Daniel Isaac Newton was the publisher of Hog’s Wash which ran for 60 numbers between Sep 1793 and Mar 1795, and it was renamed to Politics of the People – a sort of political propaganda for freedom wishers in England. Partly original material, partly excerpts from other works, and enlivened by satire, irony, humor and verse, the magazine was hugely successful. throughout the series ran an irregular , but al;ways ‘to be continued’ ‘Sketch of the Most Memorable Events in the History of England from the Landing of Julius Caesar, to reign of William the Conqueror’. Written by Parkinson masquerading as Old Hilbert, it was a clever parody of the Government, using examples from history to illustrate its current failings. Throughout, both Eaton and Parkinson advocated votes for all, annual parliaments, peace among nations, education of the poor, and unfettered discussion on politics and religion.

Trials and Tribulations
He was interrogated by Prime Minister and host of judges for sheltering a friend who committed treason. Possibly as Parkinson was a familiar face in the literary and magazine world and he not actually publishing his work may have prompted the then government not to punish him as his publishing friends. He did escape unscathed on all possible charges and emboldened to write about it and finally he withdrew from  London Corresponding Society that provided a political front for his literary proposition and started focusing on his career and writing.


  • Medical Admonishments – a 2 volume tome
  • The Villager’s Friend and Physician – aimed those who could not afford the above
  • The Way to Health – fireside easy reference
  • Hints for the Improvement of Trusses – especially for manual laborers to stop hernias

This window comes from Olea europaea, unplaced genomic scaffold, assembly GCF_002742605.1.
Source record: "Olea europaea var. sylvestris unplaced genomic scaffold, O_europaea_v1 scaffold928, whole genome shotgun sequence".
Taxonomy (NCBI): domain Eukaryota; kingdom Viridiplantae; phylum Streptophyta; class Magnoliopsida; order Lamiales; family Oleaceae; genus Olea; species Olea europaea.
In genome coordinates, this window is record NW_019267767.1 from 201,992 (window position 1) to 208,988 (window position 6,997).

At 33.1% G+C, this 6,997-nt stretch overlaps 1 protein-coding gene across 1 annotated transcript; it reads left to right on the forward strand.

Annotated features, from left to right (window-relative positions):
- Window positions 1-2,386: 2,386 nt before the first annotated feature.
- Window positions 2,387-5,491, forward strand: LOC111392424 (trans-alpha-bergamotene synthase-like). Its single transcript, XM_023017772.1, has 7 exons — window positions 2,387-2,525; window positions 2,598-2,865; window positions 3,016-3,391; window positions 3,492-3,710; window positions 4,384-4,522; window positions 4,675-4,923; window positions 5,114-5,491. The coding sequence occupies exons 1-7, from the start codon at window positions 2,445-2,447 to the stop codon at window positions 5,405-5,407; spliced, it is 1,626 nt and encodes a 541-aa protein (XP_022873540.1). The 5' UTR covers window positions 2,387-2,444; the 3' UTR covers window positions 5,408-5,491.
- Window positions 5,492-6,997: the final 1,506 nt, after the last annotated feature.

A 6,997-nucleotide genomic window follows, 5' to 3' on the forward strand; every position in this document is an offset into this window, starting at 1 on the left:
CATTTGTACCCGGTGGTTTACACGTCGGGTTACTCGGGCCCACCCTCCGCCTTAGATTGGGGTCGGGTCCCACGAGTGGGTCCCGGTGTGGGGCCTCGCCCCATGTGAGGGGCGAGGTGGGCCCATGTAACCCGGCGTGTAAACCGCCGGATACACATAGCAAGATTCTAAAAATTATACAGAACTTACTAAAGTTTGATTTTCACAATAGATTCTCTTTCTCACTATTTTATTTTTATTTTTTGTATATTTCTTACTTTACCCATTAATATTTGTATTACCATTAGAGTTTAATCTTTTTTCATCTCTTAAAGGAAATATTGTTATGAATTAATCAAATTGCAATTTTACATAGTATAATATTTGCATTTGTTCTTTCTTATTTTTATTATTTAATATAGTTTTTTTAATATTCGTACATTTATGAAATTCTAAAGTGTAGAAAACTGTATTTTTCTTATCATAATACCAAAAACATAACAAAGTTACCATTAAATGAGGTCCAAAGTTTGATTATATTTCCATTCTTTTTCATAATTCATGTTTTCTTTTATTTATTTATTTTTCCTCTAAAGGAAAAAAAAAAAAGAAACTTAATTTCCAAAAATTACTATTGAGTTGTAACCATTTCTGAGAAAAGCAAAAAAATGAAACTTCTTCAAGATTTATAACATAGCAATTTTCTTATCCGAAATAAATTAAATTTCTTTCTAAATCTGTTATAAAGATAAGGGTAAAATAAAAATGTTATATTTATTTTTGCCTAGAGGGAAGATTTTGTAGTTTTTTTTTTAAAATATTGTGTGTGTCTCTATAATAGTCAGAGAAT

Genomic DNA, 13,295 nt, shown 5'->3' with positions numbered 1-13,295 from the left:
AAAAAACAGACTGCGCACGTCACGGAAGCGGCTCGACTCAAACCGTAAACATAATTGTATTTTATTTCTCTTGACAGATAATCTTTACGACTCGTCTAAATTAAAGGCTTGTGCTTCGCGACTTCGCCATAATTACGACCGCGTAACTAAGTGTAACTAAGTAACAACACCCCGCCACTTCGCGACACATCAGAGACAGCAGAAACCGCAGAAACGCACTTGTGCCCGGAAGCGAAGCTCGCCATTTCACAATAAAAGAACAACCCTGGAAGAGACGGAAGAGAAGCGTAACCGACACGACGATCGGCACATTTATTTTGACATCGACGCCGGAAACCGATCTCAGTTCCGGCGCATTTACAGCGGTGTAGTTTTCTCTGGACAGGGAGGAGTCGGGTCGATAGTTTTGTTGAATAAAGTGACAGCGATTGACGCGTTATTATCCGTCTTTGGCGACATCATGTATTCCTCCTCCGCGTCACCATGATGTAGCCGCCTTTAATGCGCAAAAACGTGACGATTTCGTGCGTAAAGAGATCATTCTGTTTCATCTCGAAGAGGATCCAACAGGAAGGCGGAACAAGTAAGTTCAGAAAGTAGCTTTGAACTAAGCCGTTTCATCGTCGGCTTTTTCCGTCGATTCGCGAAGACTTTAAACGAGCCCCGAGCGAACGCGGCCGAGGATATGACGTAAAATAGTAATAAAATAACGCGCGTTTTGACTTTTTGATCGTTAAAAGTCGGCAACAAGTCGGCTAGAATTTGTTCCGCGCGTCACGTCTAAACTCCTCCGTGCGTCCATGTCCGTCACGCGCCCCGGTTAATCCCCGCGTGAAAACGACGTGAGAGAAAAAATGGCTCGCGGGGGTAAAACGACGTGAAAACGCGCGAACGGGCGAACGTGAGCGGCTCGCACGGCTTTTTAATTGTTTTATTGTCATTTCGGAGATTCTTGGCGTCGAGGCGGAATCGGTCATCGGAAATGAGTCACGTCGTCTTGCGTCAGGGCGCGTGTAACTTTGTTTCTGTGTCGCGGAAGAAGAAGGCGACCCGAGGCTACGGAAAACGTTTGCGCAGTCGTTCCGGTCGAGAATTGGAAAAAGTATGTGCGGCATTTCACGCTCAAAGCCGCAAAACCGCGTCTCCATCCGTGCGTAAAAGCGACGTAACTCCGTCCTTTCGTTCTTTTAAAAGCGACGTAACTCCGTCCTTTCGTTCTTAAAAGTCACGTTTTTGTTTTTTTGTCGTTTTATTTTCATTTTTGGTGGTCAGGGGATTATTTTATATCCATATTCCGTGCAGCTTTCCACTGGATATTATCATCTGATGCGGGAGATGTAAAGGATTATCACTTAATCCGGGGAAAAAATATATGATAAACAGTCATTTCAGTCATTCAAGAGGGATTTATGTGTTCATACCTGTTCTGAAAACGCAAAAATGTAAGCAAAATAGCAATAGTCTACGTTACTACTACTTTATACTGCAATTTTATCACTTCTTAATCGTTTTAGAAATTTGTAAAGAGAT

• The Chemical Pocket Book – assemblage of chemical facts
  • Organic remains of a Former World – ultimately a textbook in geology
  • An Essay on shaking Palsy – (Eventually) About Parkinson’s Disease
  • Outlines of Oryctology – a text book on fossils

Child Welfare
Parkinson was also concerned for the welfare of working children and was moved to act when a child apprenticed in an adjacent parish was murdered by her mistress. The Vestry was responsible for some 70 orphans, most of whom were required to work, but those apprenticed in other parishes were often left to the almost unrestrained caprice of their masters or mistresses, ‘no law existing by which the duties of the master are defined, or any inspectors of his conduct appointed’. Parkinson proposed the introduction of a register of poor children seeking employment and advocated measures to monitor their working conditions, suggesting they were ‘visited by a committee of the trustees and overseers of the poor twice every year’. The Vestry appears to have accepted his recommendations, as a panel of inspectors was immediately appointed to make regular visits to the homes of apprentices. They checked that the children were being adequately fed and clothed, that they were not made to work excessive hours, and that they were being trained in work that would enable them to earn a living when the apprenticeship expired. Six months later the first inspections had been completed. The accompanying report illustrates how Parkinson’s concerns about ill treatment had been fully justified with the committee finding itself under the ‘painful necessity of reporting a ‘shocking instance of seduction and depravity’. A young girl had been seduced by her master, a married man and father of six children. On discovering that she was pregnant, the master ran away, leaving the young girl to deliver her child in the workhouse; tragically, both mother and child died shortly afterwards.